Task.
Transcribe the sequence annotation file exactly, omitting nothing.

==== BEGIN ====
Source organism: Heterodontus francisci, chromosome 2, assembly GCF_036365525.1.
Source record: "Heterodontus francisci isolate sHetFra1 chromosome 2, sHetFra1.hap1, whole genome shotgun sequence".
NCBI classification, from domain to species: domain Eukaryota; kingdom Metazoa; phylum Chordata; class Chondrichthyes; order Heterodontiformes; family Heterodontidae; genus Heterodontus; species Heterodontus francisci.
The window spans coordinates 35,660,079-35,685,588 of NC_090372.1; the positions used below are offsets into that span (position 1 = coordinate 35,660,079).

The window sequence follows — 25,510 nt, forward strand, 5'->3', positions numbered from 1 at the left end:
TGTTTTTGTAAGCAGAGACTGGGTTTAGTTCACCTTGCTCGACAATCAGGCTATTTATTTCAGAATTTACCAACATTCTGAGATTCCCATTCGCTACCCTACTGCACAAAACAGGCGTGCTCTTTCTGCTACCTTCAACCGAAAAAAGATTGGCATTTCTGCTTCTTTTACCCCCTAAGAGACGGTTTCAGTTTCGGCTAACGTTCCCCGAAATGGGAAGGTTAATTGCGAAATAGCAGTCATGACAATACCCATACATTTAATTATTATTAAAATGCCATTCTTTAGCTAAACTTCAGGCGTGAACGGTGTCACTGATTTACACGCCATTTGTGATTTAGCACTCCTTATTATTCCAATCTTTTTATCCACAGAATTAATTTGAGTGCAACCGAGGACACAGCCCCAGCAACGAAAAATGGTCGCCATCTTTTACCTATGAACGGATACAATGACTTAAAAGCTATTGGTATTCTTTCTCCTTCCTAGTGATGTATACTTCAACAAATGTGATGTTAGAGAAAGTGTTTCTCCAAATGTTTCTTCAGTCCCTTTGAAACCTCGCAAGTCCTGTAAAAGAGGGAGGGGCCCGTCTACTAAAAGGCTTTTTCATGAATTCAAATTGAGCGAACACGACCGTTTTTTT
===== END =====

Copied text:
Source organism: Heterodontus francisci, chromosome 2, assembly GCF_036365525.1.
Source record: "Heterodontus francisci isolate sHetFra1 chromosome 2, sHetFra1.hap1, whole genome shotgun sequence".
NCBI classification, from domain to species: domain Eukaryota; kingdom Metazoa; phylum Chordata; class Chondrichthyes; order Heterodontiformes; family Heterodontidae; genus Heterodontus; species Heterodontus francisci.
The window spans coordinates 35,660,079-35,685,588 of NC_090372.1; the positions used below are offsets into that span (position 1 = coordinate 35,660,079).

The window sequence follows — 25,510 nt, forward strand, 5'->3', positions numbered from 1 at the left end:
TGTTTTTGTAAGCAGAGACTGGGTTTAGTTCACCTTGCTCGACAATCAGGCTATTTATTTCAGAATTTACCAACATTCTGAGATTCCCATTCGCTACCCTACTGCACAAAACAGGCGTGCTCTTTCTGCTACCTTCAACCGAAAAAAGATTGGCATTTCTGCTTCTTTTACCCCCTAAGAGACGGTTTCAGTTTCGGCTAACGTTCCCCGAAATGGGAAGGTTAATTGCGAAATAGCAGTCATGACAATACCCATACATTTAATTATTATTAAAATGCCATTCTTTAGCTAAACTTCAGGCGTGAACGGTGTCACTGATTTACACGCCATTTGTGATTTAGCACTCCTTATTATTCCAATCTTTTTATCCACAGAATTAATTTGAGTGCAACCGAGGACACAGCCCCAGCAACGAAAAATGGTCGCCATCTTTTACCTATGAACGGATACAATGACTTAAAAGCTATTGGTATTCTTTCTCCTTCCTAGTGATGTATACTTCAACAAATGTGATGTTAGAGAAAGTGTTTCTCCAAATGTTTCTTCAGTCCCTTTGAAACCTCGCAAGTCCTGTAAAAGAGGGAGGGGCCCGTCTACTAAAAGGCTTTTTCATGAATTCAAATTGAGCGAACACGACCGTTTTTTT